An aggressive iPhone hack which demands ransoms from affected users appears to have spread to the UK.
Users have taken to the official support forums on the Apple website to complain of the issue, with iPhone owners reporting that a message appears onscreen saying they have been hacked, and must pay between 50 and 100 Australian dollars (£55) in order to get their device unlocked.
According to analysts, the hacker, who identifies themselves as 'Oleg Pliss', is using the Find My iPhone app to send the messages and lock devices.
User veritylikestea wrote on the Apple forum: "I went to check my phone and there was a message on the screen (it's still there) saying that my device(s) had been hacked by 'Oleg Pliss' and he/she/they demanded $100 USD/EUR (sent by paypal to lock404(at)hotmail.com) to return them to me.
"I have no idea how this has happened. I am not aware of having been exposed to malware or anything else, although i did recently purchase some new apps - perhaps one of these has something to do with it? I don't know. I am not sure what avenue has been used to reach my devices."
This is the latest in a string of database hacks that have occurred in recent months.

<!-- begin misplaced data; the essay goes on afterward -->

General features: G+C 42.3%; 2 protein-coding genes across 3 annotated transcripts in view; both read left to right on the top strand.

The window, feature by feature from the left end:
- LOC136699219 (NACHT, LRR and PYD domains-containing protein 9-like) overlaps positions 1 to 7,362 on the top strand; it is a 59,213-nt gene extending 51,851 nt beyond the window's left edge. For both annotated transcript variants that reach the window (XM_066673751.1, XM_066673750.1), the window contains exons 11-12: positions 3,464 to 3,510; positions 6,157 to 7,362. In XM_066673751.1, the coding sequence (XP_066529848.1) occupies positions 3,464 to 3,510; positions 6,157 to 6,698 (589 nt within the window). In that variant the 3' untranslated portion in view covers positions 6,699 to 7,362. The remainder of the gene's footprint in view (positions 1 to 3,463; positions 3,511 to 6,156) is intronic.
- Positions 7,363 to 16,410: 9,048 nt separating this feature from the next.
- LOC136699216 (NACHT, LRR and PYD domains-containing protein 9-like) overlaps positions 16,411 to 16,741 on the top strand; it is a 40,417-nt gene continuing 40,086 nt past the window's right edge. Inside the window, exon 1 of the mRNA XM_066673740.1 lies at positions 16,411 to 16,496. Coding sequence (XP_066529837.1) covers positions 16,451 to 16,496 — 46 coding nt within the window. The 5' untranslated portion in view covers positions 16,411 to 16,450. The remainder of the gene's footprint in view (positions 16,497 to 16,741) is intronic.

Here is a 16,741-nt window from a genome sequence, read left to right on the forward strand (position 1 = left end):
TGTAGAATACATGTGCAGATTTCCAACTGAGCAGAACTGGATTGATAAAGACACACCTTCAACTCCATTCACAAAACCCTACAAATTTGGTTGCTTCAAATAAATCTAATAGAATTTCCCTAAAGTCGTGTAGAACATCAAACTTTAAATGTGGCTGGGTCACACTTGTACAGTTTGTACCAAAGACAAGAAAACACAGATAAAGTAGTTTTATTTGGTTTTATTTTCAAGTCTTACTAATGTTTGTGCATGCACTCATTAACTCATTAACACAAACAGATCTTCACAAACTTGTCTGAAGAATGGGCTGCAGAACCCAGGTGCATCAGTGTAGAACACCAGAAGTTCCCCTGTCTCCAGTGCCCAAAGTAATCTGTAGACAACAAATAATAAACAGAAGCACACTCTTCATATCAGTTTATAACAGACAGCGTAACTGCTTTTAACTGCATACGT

Last week, online marketplace eBay admitted that the database containing the log-in information of its users had been hacked, and advised all eBay account holders to reset their passwords. The company moved quickly to reassure users that no financial information had been breached.
Apple is yet to offer any official comment on the hack, but an Australian government website has told users to change the password of their Apple ID, used to log-in on Apple devices like the iPhone and iPad, in order secure their device.
The Find My iPhone app has a remote access feature that enables users to remotely lock and wipe their device should it be stolen or lost. Experts believe it is this feature that has been exploited in order to carry out the hack.
David Emm, from the global research and analysis team at digital security firm Kaspersky Lab, said: "It seems likely that cybercriminals gained access to Apple ID credentials, for example by using phishing e-mails targeting Apple IDs.
"Such scams have been around for years. By using the credentials to access an Apple iCloud account, the attackers can enable the 'Find My iPhone' service - this is not only able to locate a lost or stolen device, but also to set a passcode preventing third parties from accessing the personal data stored on the smartphone.
"This is clearly a form of ransomware, previously only seen on PC and, recently, on Android devices - although in these cases malware was used to trigger this behaviour. This campaign is further proof that cybercriminals are adopting criminal business models developed for the PC, applying them to new areas and fine-tuning their methods."